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"Honor Killings" of Women Still in Effect

They're called 'honor killings' and almost always the victim is a woman accused of dishonoring her family. One of the latest incidents occurred recently in Afghanistan, where a female host of a popular television program was murdered. Police suspect the killers may be members of her family. VOA's Melinda Smith has more on the murder of Shaima Reyazee and why the crime of honor killing is so hard to prevent.

Shaima Reyazee had been the female host of a popular Afghan program called "Hop", broadcast on Tolo Television. Young fans tuned in to see her introduce music videos and talk openly with male guests, both considered unacceptable in traditional Afghan society.

In March of this year, conservative Muslim scholars accused Tolo Television of broadcasting programs that were anti-Islamic and Shaima was fired from her job. Before her murder, her friends said she knew her life was in danger.

Masuda Sultan is a member of a group called women for Afghan women. She says, "Shaima was taking a huge risk. Afghanistan is still a conservative society and there were people who had problems with what she was doing."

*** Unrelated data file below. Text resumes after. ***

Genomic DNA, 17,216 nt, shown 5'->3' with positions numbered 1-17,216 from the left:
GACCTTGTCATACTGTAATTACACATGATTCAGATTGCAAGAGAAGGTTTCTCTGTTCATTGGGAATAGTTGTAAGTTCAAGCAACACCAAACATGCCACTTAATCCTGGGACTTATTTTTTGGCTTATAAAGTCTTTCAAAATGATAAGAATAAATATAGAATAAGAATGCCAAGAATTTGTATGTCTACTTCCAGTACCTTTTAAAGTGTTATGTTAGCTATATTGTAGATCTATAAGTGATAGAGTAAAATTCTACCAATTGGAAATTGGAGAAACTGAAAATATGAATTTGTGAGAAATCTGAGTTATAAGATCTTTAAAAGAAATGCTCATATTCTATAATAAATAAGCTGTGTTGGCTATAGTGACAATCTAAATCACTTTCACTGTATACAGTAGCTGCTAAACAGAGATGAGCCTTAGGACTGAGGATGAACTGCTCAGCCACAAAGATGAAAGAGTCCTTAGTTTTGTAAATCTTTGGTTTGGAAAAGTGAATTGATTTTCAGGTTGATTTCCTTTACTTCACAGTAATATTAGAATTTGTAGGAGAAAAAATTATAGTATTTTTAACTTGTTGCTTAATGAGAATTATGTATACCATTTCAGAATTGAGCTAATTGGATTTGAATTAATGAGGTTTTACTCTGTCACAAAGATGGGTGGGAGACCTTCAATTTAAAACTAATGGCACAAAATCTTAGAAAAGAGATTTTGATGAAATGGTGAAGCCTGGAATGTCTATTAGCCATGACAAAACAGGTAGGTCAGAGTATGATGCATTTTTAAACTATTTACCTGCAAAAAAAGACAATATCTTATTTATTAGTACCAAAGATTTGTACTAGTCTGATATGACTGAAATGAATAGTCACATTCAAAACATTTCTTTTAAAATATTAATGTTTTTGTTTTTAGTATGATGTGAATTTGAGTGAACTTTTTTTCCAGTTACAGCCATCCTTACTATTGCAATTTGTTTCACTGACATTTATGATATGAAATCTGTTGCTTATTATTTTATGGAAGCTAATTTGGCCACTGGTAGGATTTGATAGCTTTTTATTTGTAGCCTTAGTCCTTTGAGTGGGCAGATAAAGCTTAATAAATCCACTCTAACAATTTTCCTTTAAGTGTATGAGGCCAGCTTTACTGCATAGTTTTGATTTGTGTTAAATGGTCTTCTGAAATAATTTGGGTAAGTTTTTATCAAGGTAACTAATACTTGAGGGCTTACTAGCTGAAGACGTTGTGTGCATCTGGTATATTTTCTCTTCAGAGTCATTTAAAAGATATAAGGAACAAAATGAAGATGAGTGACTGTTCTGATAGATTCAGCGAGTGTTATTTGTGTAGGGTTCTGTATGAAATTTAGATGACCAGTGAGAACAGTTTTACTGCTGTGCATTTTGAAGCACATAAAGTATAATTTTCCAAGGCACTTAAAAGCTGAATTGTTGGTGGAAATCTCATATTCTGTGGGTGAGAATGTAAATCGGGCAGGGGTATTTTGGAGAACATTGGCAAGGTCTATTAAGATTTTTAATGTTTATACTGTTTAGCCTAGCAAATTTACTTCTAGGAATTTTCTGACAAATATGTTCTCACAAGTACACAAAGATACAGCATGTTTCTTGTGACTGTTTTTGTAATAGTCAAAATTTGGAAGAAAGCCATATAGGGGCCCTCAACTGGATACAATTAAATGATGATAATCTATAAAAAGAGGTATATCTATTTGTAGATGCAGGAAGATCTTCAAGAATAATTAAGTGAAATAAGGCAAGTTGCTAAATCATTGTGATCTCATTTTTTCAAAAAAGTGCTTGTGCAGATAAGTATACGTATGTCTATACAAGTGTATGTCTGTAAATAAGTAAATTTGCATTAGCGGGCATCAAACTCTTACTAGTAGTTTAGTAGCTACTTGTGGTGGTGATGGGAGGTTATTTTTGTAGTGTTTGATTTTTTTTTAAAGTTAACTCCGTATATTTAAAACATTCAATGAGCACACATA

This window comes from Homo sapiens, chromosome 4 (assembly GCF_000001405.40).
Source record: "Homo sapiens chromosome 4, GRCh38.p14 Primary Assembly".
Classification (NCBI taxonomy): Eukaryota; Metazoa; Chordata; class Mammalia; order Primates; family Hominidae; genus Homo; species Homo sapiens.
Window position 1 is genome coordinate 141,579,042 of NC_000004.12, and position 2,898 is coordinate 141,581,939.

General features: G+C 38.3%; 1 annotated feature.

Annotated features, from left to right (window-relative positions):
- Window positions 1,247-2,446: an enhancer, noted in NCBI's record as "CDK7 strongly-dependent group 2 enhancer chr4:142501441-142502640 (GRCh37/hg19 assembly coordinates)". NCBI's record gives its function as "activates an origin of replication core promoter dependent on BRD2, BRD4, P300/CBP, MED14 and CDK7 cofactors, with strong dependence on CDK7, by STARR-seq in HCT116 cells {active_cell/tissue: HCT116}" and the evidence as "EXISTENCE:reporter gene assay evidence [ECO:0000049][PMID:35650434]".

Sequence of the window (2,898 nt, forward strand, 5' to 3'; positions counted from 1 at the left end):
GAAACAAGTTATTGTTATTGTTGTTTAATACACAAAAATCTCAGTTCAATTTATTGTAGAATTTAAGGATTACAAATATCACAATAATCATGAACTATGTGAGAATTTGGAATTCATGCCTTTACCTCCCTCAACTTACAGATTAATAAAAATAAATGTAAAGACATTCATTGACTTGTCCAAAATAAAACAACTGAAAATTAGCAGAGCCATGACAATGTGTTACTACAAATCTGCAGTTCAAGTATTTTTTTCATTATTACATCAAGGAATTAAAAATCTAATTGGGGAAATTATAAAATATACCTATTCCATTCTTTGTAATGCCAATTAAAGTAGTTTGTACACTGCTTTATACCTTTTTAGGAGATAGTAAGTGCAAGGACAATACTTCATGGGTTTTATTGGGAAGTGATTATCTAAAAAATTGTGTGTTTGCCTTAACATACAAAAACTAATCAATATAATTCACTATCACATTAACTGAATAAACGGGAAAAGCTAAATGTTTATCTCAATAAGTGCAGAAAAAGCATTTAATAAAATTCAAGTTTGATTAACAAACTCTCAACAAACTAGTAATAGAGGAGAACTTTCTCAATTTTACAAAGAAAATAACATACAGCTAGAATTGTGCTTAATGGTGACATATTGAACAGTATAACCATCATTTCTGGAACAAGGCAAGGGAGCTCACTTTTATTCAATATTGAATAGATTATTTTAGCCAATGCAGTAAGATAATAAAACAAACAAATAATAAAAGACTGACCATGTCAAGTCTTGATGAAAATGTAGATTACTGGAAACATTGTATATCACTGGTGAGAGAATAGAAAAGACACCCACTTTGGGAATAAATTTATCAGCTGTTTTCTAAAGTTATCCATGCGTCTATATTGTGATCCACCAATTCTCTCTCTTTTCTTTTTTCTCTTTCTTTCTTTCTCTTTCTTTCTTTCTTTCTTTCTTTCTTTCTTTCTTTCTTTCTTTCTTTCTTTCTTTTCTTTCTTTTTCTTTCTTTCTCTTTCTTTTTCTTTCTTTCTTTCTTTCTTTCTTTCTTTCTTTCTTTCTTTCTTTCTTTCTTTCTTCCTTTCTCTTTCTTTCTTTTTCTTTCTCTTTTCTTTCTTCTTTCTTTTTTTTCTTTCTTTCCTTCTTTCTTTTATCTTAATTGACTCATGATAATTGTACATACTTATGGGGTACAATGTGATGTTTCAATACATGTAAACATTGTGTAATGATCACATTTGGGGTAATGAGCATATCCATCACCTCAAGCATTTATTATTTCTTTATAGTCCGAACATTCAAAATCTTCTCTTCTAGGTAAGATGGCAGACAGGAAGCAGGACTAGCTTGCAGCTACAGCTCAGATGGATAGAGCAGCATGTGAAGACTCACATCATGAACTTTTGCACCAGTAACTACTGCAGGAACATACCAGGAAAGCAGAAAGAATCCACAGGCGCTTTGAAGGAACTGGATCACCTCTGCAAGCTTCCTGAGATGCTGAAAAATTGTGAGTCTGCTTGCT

Afghan police believe the suspects may be her brothers. If true, Shaima's murder follows the tradition of 'honor killings,' an age-old practice in ultra-conservative patriarchal societies. When a woman is believed to have dishonored the family, she can be put to death by relatives or members of the family she marries into.

During the rule of the Taleban, women were routinely stoned to death for allegedly engaging in extramarital relations. The new Afghan constitution, enacted in 2004, guarantees equality between the sexes, yet violence against women still occurs.

While the numbers of honor crimes against Afghan women are hard to come by, the United Nations Population Fund estimates some 5,000 honor crimes against women around the world are committed every year.